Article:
The US Securities and Exchange Commission (SEC) administers reporting requirements for companies listed on national securities exchanges (“listed companies” or “public companies”), under federal securities laws including the Securities Act of 1933 and the Securities Exchange Act of 1934. Some of the SEC’s requirements provide detailed specifications, such as financial reporting consistent with Generally Accepted Accounting Practices (GAAP). Others are less quantified, requiring reporting of information that might be “material” to investors’ evaluation of a public company. Over time, SEC has added topics subject to reporting of material information, and some of these generalized requirements have evolved into more specific ones. In the latest example of this evolution, in March 2022 SEC is proposing regulatory requirements for disclosures about “climate-related risks and metrics” by public companies, enhancing and standardizing existing agency guidance (I’ve written about these several times over the years, most recently HERE). The remainder of this note summarizes SEC’s proposal.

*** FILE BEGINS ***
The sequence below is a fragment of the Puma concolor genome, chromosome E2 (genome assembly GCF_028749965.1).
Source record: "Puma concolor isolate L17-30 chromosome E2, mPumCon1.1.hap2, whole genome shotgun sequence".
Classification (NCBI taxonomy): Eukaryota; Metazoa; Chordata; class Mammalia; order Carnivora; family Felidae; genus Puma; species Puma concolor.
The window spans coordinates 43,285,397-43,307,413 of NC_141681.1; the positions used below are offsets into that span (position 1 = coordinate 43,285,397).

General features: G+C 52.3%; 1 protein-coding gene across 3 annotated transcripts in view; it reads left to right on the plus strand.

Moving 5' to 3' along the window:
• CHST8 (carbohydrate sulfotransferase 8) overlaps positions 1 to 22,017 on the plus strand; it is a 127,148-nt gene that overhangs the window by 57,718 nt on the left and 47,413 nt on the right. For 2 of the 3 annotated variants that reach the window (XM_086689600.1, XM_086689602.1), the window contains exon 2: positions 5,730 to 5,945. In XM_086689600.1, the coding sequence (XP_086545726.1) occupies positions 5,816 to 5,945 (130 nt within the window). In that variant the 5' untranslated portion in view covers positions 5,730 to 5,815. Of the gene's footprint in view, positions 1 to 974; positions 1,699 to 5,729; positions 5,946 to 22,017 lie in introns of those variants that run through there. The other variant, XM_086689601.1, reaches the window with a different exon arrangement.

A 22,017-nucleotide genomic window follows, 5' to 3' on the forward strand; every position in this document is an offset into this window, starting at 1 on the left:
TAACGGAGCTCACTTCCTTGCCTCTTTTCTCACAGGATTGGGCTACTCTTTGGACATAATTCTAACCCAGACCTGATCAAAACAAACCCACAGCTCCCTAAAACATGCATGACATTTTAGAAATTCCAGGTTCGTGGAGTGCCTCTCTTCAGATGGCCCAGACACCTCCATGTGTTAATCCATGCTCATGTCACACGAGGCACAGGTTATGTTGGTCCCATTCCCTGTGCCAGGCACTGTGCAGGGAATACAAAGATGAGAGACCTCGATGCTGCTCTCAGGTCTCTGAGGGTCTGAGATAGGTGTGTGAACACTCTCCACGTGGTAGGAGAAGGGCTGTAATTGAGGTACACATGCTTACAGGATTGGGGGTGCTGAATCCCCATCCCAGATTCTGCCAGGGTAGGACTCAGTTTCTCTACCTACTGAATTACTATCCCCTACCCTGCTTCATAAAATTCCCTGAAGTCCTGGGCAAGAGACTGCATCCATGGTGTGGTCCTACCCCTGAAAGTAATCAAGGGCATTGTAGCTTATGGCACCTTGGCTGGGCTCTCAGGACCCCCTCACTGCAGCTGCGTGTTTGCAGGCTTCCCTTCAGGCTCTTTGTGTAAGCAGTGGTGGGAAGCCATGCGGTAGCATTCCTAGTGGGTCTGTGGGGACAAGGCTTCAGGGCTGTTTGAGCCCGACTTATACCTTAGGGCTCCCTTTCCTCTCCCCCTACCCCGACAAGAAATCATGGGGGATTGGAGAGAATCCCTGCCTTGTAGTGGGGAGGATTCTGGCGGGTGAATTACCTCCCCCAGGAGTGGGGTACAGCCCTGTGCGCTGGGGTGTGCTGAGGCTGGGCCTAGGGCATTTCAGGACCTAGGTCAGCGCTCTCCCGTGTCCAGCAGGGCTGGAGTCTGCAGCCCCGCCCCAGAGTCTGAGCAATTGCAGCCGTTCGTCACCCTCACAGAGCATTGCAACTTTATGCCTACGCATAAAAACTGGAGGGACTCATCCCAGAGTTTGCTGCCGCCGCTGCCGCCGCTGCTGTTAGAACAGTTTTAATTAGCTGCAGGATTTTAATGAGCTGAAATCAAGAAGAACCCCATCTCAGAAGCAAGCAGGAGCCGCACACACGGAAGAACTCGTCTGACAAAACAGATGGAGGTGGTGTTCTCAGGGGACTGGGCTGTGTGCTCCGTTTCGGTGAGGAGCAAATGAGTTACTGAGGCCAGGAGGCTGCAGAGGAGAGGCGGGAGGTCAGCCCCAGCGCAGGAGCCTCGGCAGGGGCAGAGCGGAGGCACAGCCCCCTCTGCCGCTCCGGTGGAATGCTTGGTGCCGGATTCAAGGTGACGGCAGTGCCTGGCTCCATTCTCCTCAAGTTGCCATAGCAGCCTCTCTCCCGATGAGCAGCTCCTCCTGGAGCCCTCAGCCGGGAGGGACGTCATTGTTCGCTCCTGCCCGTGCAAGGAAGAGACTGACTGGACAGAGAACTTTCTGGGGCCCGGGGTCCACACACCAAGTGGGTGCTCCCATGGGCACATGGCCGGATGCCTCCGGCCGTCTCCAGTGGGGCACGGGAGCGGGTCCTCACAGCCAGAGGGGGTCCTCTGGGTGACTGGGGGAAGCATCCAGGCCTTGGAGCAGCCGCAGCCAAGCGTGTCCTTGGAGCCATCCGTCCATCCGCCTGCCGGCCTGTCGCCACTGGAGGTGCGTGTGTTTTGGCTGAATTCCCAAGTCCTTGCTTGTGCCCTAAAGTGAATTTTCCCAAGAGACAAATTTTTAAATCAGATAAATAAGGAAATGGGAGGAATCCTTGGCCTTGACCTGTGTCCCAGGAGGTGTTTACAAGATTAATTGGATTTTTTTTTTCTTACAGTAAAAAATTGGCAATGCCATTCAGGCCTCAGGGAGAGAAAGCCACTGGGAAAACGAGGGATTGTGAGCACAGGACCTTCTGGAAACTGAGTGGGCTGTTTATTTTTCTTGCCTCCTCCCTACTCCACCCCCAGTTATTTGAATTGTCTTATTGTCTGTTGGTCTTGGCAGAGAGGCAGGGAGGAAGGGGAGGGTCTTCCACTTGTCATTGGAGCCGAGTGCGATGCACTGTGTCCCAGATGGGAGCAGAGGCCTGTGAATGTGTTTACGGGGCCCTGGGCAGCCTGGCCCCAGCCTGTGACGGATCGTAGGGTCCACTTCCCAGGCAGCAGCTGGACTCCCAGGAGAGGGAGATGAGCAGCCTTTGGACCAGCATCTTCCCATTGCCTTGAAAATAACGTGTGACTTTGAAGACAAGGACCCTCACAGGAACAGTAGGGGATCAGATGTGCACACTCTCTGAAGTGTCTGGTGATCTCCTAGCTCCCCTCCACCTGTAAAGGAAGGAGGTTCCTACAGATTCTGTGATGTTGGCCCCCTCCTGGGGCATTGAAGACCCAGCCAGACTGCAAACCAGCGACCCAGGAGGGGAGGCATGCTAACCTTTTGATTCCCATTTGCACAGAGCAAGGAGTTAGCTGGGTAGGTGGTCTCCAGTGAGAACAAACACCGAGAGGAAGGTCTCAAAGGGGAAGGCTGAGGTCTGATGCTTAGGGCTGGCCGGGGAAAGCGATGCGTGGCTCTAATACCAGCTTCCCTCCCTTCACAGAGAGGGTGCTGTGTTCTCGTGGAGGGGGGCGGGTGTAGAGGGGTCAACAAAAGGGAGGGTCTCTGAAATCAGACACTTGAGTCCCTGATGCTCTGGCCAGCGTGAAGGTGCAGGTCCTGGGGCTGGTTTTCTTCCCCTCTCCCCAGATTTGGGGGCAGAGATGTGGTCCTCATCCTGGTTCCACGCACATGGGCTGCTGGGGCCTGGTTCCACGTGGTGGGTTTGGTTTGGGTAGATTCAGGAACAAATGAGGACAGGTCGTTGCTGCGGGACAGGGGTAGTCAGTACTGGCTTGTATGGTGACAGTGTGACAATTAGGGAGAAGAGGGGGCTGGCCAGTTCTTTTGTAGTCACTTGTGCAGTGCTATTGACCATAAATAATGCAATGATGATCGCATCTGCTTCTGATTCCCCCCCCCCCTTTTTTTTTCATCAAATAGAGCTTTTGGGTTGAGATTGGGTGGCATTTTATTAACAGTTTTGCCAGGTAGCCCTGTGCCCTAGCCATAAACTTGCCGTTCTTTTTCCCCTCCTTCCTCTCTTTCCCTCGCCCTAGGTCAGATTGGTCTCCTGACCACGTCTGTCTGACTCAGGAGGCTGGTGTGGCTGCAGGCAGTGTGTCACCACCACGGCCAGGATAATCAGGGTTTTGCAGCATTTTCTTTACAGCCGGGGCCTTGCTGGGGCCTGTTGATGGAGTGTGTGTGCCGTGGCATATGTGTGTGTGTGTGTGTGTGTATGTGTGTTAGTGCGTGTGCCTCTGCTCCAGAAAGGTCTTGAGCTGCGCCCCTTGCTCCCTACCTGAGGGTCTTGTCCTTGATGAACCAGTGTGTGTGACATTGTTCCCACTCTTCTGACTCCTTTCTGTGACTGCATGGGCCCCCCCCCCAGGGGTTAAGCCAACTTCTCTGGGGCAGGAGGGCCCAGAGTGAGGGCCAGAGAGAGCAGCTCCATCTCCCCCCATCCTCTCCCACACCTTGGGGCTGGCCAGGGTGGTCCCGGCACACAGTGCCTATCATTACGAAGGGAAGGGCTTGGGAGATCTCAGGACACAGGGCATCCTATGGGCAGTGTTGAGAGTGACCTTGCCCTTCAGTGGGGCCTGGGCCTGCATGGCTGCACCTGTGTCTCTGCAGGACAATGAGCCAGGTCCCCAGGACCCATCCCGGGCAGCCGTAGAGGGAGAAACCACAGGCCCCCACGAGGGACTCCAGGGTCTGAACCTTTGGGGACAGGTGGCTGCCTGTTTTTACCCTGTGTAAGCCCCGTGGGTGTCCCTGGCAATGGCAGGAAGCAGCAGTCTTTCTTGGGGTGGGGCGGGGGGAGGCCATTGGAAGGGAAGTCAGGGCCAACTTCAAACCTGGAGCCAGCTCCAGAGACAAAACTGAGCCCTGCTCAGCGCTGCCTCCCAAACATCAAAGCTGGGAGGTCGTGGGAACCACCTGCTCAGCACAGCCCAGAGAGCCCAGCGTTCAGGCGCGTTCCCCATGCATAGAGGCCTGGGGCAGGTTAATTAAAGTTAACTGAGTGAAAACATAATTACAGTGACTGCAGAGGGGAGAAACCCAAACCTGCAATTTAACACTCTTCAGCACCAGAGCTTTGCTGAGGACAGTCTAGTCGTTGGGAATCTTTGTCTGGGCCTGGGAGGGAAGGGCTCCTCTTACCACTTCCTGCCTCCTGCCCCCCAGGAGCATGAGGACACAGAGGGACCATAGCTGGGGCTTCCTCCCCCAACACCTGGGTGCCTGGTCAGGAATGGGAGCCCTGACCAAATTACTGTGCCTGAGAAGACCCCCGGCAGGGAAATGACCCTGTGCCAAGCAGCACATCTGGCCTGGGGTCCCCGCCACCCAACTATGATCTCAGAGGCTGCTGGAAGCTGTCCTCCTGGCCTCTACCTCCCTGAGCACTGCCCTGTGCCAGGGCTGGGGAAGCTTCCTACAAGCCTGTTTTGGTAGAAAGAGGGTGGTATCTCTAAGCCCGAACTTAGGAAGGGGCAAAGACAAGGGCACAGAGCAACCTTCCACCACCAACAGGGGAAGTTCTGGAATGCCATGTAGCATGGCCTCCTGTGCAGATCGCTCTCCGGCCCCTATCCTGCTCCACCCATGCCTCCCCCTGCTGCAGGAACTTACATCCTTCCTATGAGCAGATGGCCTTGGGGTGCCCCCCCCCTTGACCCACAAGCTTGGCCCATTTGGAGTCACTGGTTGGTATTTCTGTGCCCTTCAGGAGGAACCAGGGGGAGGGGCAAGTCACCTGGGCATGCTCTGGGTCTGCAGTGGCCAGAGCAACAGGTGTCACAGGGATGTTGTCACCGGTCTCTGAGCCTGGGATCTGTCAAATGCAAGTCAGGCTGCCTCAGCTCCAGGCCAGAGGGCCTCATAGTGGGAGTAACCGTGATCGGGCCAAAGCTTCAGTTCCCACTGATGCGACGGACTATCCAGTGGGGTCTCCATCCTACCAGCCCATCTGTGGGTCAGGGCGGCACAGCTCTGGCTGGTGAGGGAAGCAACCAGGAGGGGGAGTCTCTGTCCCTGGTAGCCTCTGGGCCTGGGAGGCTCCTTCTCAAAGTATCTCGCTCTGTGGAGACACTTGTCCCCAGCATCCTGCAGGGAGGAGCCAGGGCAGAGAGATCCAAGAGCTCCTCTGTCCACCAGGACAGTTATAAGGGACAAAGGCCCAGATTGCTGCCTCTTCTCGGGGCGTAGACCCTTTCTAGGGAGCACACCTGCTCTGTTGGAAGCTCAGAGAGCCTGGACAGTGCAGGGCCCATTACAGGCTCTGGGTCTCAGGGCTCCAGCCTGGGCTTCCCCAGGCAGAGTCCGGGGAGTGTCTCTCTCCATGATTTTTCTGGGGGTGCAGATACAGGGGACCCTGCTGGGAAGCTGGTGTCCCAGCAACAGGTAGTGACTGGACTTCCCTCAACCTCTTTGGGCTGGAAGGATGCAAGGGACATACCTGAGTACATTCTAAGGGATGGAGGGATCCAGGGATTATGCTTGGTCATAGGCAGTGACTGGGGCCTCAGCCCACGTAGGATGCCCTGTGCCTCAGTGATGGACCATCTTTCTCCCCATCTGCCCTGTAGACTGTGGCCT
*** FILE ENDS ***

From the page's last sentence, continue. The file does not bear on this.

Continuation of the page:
Read More

Tags: climate change, Environment, Climate

SEC emphasizes need for clear disclosure of climate change-related impacts on public companies

Posted by Jon Elliott on Mon, Oct 25, 2021

In September 2021, the Securities and Exchange Commission (SEC) Division of Corporation Finance (Division) provided public companies with guidance about disclosures of climate-related information that SEC expects from public companies. This guidance appears in a newly-released template with sample comments the Division may issue to companies regarding failures to make adequate climate-related disclosure. The remainder of this note provides some context to the relevant SEC-administered provisions, and summarizes the Division’s new letter.